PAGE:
The complexity of successfully delivering technology projects: NSW's Auditor General's Report on Justice 2017

Thursday, November 30, 2017

Technology projects, and the complexity around successfully implementing major technology projects in the public and private sectors, continue to feature. Here is one recent example:

The NSW Audit Office issued its 2017 report on the law and order, and emergency services agencies to Parliament on 28 November 2017. The report focuses on key observations and findings from the most recent audits of agencies in the Justice cluster. No qualified audit opinions were issued on Justice agencies' financial statements. However, agencies that used the Department of Justice as their service provider experienced difficulties finalising their accounts - due to issues with the Department implementing a new financial accounting and reporting system and the continued establishment of its Business Support Centre. 

The report identified one high risk financial control deficiency, resulting from two major technology projects:

  • During the year, the Department:
    • Completed implementing a new finance system (Justice SAP) throughout the Department (except for Corrective Services NSW), and across the justice cluster.
    • Continued establishing the Business Support Centre (BSC), which centrally processes finance and human resource operations.
  • Significant payroll and finance-related issues resulted from simultaneously implementing the Justice SAP and establishing the BSC. These included:
    • the inability of staff to complete bank reconciliations, resulting in a significant number of uncleared reconciling items
    • roles and responsibilities in the SAP system not being appropriately assigned. This meant that system workflows did not operate as intended
    • the absence of management and payroll reporting, which reduced the effectiveness of oversight controls
    • concerns over the accuracy of leave balances
    • concerns over the accuracy of inter-company transactions and balances
    • general concerns over the integrity and accuracy of financial data and reporting.
  • The lack of recognition of the inter-dependency between the BSC and Justice SAP projects was a commonly cited contributor to the issues. Other general project management deficiencies were also identified as contributing to the issues, including:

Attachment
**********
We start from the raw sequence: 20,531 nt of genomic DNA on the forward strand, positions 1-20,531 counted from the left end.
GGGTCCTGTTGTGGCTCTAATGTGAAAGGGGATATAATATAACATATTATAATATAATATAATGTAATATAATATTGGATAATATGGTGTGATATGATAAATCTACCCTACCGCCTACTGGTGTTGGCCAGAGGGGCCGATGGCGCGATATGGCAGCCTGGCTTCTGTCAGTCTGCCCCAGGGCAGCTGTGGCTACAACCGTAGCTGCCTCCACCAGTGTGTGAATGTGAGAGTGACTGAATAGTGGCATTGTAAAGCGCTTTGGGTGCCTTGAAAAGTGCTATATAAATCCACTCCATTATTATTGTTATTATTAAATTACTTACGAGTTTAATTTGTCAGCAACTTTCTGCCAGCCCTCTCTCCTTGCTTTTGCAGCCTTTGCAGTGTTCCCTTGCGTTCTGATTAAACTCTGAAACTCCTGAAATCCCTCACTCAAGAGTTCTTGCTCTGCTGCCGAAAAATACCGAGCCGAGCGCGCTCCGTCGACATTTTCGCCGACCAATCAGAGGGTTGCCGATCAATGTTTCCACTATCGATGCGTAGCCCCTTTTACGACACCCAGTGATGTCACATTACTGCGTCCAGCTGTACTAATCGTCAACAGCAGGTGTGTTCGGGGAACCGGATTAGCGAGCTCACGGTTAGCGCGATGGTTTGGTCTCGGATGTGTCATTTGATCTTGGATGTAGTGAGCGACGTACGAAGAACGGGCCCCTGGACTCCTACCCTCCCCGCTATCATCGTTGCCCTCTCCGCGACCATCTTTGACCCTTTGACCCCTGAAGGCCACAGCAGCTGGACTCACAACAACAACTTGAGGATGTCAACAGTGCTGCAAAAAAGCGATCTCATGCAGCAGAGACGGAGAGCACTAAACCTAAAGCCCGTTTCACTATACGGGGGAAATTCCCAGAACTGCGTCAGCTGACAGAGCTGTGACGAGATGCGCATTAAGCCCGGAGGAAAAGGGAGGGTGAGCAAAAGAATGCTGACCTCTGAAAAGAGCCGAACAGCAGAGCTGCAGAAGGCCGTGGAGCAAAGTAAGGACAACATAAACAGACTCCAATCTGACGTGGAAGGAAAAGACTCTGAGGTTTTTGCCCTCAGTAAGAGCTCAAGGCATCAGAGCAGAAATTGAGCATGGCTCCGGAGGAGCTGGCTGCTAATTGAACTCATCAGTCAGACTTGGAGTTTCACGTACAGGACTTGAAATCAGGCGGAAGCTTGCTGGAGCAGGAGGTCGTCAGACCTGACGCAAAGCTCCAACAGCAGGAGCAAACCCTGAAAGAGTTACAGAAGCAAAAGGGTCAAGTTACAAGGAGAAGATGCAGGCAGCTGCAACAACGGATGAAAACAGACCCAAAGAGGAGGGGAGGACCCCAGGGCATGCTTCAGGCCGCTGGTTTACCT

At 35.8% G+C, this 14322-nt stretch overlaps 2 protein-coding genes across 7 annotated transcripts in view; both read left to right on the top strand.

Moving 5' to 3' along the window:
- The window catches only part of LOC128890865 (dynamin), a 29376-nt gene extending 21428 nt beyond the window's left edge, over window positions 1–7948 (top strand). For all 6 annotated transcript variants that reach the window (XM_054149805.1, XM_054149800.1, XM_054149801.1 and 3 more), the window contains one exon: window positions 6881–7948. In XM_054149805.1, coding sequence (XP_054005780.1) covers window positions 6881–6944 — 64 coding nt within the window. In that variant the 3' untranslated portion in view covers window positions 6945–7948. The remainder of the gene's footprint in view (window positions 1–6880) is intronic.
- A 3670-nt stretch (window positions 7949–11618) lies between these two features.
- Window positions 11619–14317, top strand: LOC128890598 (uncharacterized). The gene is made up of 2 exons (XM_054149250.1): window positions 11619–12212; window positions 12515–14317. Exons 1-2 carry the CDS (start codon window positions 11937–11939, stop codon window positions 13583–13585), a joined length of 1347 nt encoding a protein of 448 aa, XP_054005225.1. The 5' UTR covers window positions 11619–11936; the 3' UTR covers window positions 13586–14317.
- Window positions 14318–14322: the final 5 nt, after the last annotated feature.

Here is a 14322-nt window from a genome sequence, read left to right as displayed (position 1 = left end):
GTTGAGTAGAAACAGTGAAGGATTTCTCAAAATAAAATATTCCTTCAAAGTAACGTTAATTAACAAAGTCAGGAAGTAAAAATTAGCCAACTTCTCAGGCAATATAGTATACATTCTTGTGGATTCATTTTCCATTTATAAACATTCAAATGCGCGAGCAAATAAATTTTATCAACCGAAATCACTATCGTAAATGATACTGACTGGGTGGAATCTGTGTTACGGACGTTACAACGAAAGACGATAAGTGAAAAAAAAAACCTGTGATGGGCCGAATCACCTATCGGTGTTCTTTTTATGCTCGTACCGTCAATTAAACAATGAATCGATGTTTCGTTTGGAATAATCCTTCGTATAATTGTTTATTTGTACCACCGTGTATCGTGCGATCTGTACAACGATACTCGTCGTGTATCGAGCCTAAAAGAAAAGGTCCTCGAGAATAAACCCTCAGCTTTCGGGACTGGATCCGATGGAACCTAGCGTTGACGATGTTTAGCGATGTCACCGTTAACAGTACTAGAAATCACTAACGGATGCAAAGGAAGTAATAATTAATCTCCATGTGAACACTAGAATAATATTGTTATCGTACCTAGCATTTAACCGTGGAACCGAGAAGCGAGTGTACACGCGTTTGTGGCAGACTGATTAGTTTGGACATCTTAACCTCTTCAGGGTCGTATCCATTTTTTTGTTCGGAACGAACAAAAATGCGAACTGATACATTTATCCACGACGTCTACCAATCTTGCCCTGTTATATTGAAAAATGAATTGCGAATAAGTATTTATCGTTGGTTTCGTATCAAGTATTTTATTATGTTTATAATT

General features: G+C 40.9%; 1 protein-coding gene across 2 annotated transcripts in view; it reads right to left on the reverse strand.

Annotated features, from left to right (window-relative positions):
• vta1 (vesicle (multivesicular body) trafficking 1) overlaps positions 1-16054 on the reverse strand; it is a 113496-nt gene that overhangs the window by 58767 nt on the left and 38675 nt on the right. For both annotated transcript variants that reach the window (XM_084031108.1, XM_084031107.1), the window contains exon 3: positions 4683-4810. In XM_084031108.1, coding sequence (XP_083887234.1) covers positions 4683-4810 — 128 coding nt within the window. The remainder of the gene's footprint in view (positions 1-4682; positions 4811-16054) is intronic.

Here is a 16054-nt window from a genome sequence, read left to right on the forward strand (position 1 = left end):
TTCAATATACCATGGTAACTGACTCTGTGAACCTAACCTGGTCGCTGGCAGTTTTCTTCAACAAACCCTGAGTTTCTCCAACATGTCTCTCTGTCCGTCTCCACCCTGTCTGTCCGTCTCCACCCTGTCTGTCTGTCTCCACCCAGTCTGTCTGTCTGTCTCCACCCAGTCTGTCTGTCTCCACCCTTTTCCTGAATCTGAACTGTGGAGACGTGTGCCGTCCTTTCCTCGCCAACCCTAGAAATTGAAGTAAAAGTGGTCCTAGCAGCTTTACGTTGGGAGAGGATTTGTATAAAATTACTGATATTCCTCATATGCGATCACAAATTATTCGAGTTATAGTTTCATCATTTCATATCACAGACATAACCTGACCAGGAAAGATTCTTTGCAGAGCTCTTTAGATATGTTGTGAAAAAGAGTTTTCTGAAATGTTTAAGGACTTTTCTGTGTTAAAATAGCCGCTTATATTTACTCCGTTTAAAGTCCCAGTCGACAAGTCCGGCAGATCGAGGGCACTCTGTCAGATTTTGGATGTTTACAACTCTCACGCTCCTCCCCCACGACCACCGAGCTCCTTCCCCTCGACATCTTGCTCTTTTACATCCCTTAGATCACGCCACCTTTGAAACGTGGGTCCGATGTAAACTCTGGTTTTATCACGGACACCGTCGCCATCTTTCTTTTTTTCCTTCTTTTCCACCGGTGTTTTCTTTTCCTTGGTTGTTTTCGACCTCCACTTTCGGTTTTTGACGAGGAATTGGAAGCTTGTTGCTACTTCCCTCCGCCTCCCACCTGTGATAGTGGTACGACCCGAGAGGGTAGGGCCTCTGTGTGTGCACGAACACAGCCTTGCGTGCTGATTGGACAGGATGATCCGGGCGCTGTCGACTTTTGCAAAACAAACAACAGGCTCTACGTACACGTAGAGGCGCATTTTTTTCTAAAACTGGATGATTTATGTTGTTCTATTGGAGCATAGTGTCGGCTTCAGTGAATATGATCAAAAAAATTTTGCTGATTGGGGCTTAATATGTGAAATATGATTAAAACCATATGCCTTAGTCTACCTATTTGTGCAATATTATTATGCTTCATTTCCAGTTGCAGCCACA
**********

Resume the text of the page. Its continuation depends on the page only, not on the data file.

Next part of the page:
• No formal assessment of the relevant skills/experience of key project personnel before project commencement
    • No effective on-going project risk identification and management process, including a ‘living’ risk register that captured inter-dependent risks across both projects
    • The ‘go live’ decision for each Justice SAP wave by those charged with governance was not informed by a full understanding of the project or BSC’s readiness, and the risks of going live at that point
    • Insufficient focus on stakeholder engagement and change management
    • Insufficient independent quality management over the project, together with contract and performance management. The report acknowledged that this could have highlighted risks and issues at an earlier point and allowed for greater control and management.
  • The Department addressed the financial reporting impacts by setting up a dedicated Finance/BSC/Project team, and engaging external firms to investigate and resolve issues. This work was costly. The report noted management’s advice that they spent an unbudgeted $2.0 million in 2016–17 addressing implementation issues to a stage that allowed presentation of materially correct financial statements, that the Department expects to spend a further $21.0 million in 2017–18, and that the cost to fully address and rectify implementation issues and reinstate proper internal controls could be up to $23.0 million.

The report recommended that the Department should:

  • reinstate controls over financial information as soon as possible, and
  • capture and apply lessons learned from recent project implementations, including LifeLink, Justice SAP and the Business Support Centre establishment, in any relevant future implementations.

It’s a consistent message. Successfully implementing a major technology project (in the public or private sector) requires more than great planning, robust sourcing and a strongly negotiated contract (and commercials). It is a collaborative exercise, and requires both from the customer and the vendor):

  • a specialist team with continuity
  • deep business and technology knowledge, applied with insight
  • ongoing project and risk identification and management
  • actively engaging (and managing) stakeholders, the business, and change
  • a desire to crystallise and deliver the value contemplated by the project.

Duncan Cotterill has deep specialist expertise in working as a valued part of multi-disciplinary teams to successfully deliver and, where needed, re-align, major technology projects. For further information please contact Chris Linton or a member of our information and communication technology team.

 

Disclaimer: the content of this article is general in nature and not intended as a substitute for specific professional advice on any matter and should not be relied upon for that purpose.